There is a lot more to “Zootopia” than a bunch of anthropomorphic animals coexisting in a city. This allegorical presentation of racism and privilege in our society portrays its themes on a level that can be easily understood by any audience member. Some might worry that the topical content is some form of political propaganda but its message just strives to make the world a better place. Aside from the heavy themes, this is a well-written story of unlikely friendship between a fox and a bunny. There is creativity around every corner, from the climatized design of the city and the unique Disney take on a cop story to the separation of the animals into two different classes (predators and prey) and the endless string of movie references. So many films rely on one-liner jokes but this film succeeds because the humor lies in the situational comedy created by the story's concept. Whether it is a giraffe dominating at volleyball or a bunch of lemmings following each other, the movie is funny at its core. The final result is a balance of comedy and interesting storytelling that appeals to everyone. I saw Zootopia in a sold out theater in which 50% of the audience was under the age of eight. This seems like a miserable situation and yet, I did not hear a peep out of those kids. They were entirely engaged from start to finish and the adults never felt like they were watching a “kid movie.” That is the measurement of a perfect family film. The only misbehavior in the theater came from the two women sitting in front of me trying to illegally record the movie. Speaking of pirating movies, one of the funniest moments of the entire film comes when a sleazy character is selling bootlegged Disney DVDs, including ones that haven't been released (Meowana, Giraffic). But no scene can compare to the sloths at the DMV. It is one of the funniest sequences in movie history. It even has a few really great twists! While most of the film was balanced, there were a few exceptions, like the inclusion of too much Shakira. The scenes with the phone app were great and it helped the editors to incorporated the theme song into the film but much of her character could have been left on the cutting room floor. I also feel that they could have milked a little more emotion out of this friendship story, though they nailed the climactic emotional moment. It comes out of nowhere and hits so hard that you will surely tear up. It is one of the most emotionally charged moments in animated film history. The voice actors also bring a lot to the table. Jason Bateman is the perfect voice for this sly fox, Ginnifer Goodwin’s voice really fits the appearance of her character, and who can resist the inclusion of J.K. Simmons, Octavia Spencer, and Idris Elba. The animation is a visual masterpiece with the textures of its characters vividly bringing this fictional animal world to life. The bunny fur looks so soft and enhances the cuteness of the characters (doesn't get much cuter than a fuzzy bunny from rural Bunnyburrow who aspires to become a cop and is named "Judy Hopps"). I was particularly struck by a scene where there is a badge sitting on a table and it looks too real to believe that it is animated. The animation design is fastpaced and energetic which keeps the story moving and enhances the humor (the vermin neighborhood sequence). The only disappointment of the night was that there was not a short before the feature! You can't exactly hold it against this specific film but we've been spoiled with so many great shorts in recent memory that I look forward to them just as much as the feature. I was very skeptical of “Zootopia” when I first heard its concept but Disney has managed to create another modern masterpiece that creates laughs for the entire family while embracing tough real-world themes.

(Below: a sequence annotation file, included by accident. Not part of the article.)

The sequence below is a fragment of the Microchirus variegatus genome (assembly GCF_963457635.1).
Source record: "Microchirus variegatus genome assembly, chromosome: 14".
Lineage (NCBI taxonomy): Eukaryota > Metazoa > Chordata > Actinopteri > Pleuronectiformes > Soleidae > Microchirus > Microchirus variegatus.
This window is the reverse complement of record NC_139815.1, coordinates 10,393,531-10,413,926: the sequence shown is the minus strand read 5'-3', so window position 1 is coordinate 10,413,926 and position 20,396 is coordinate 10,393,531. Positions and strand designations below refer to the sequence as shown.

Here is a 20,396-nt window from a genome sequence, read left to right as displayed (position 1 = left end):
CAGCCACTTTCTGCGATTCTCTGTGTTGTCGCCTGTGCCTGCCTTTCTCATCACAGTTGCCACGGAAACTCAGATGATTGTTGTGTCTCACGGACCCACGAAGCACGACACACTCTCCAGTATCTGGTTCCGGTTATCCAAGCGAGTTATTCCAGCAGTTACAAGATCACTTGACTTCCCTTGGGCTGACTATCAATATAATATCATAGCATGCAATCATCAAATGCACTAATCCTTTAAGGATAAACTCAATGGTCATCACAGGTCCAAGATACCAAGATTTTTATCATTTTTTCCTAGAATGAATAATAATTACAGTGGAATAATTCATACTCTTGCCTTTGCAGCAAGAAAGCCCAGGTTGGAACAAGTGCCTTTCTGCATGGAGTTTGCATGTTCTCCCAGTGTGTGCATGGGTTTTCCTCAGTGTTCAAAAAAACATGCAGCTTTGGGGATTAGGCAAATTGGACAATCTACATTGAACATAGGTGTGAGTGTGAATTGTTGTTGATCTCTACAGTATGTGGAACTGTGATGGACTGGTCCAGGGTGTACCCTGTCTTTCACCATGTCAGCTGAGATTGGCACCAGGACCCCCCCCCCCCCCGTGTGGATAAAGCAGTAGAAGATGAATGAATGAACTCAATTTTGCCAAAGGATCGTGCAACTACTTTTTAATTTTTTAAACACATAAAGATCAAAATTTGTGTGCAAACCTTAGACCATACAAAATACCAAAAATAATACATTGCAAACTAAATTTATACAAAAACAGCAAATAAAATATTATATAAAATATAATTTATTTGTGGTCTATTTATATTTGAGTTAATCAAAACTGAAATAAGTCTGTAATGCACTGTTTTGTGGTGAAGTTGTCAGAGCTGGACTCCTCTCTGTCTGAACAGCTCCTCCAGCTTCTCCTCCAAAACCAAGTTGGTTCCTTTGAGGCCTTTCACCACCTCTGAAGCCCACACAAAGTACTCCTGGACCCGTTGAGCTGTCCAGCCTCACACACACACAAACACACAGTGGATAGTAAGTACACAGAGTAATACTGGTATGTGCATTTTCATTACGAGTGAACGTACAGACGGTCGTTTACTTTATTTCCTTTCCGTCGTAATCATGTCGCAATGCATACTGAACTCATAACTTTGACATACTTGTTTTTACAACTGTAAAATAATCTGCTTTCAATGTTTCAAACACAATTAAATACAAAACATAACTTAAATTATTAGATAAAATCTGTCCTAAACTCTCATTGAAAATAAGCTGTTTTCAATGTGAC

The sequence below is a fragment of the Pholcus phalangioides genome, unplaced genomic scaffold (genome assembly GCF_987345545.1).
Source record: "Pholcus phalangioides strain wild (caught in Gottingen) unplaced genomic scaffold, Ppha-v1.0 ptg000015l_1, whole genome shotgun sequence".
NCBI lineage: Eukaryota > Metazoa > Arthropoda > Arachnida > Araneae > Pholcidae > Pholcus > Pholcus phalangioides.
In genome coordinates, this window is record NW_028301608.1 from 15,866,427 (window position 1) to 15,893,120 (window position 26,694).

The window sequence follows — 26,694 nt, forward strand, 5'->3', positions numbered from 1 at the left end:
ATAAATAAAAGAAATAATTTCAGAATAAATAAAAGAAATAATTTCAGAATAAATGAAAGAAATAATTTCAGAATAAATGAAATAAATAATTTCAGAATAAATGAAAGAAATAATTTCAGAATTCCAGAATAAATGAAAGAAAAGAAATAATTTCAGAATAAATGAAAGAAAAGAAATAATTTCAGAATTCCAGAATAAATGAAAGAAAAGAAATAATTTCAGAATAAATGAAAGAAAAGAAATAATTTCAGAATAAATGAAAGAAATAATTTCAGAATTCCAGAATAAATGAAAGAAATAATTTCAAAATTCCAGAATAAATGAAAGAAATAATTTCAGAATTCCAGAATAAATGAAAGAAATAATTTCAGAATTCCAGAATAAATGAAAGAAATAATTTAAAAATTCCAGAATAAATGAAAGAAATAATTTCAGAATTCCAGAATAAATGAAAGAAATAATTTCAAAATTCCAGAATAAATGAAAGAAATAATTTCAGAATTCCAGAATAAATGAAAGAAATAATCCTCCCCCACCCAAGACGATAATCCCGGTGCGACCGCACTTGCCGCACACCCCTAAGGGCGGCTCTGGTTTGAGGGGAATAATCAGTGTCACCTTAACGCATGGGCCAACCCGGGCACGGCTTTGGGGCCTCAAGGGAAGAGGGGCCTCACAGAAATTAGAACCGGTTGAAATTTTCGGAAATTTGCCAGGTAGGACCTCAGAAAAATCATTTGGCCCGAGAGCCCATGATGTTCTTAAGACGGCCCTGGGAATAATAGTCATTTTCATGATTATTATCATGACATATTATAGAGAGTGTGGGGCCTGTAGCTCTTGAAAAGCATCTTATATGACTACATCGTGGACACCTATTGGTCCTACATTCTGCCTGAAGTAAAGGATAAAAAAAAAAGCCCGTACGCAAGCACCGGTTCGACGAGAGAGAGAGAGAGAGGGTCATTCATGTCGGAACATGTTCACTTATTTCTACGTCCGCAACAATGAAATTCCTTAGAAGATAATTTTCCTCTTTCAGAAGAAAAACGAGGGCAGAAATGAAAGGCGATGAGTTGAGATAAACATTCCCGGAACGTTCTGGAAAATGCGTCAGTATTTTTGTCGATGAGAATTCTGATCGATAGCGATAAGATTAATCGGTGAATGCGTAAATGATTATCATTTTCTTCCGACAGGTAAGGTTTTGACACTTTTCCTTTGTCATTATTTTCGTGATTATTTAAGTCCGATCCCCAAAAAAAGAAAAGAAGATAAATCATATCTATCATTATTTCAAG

[Pictured: The texture of Judy's fur is absolutely amazing]